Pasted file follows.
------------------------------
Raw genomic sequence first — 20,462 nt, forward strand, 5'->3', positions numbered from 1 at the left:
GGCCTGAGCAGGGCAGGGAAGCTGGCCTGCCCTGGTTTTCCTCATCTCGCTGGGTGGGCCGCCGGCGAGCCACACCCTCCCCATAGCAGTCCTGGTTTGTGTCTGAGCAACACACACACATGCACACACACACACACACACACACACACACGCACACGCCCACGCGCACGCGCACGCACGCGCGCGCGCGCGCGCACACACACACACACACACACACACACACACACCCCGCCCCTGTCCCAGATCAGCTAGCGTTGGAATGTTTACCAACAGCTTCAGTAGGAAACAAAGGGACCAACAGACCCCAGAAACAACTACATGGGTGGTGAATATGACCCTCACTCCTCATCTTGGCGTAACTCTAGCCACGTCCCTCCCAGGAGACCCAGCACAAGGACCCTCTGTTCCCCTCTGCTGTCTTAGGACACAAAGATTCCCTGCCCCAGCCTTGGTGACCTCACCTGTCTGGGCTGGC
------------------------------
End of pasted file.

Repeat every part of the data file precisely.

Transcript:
Raw genomic sequence first — 20,462 nt, forward strand, 5'->3', positions numbered from 1 at the left:
GGCCTGAGCAGGGCAGGGAAGCTGGCCTGCCCTGGTTTTCCTCATCTCGCTGGGTGGGCCGCCGGCGAGCCACACCCTCCCCATAGCAGTCCTGGTTTGTGTCTGAGCAACACACACACATGCACACACACACACACACACACACACACACGCACACGCCCACGCGCACGCGCACGCACGCGCGCGCGCGCGCGCACACACACACACACACACACACACACACACACCCCGCCCCTGTCCCAGATCAGCTAGCGTTGGAATGTTTACCAACAGCTTCAGTAGGAAACAAAGGGACCAACAGACCCCAGAAACAACTACATGGGTGGTGAATATGACCCTCACTCCTCATCTTGGCGTAACTCTAGCCACGTCCCTCCCAGGAGACCCAGCACAAGGACCCTCTGTTCCCCTCTGCTGTCTTAGGACACAAAGATTCCCTGCCCCAGCCTTGGTGACCTCACCTGTCTGGGCTGGC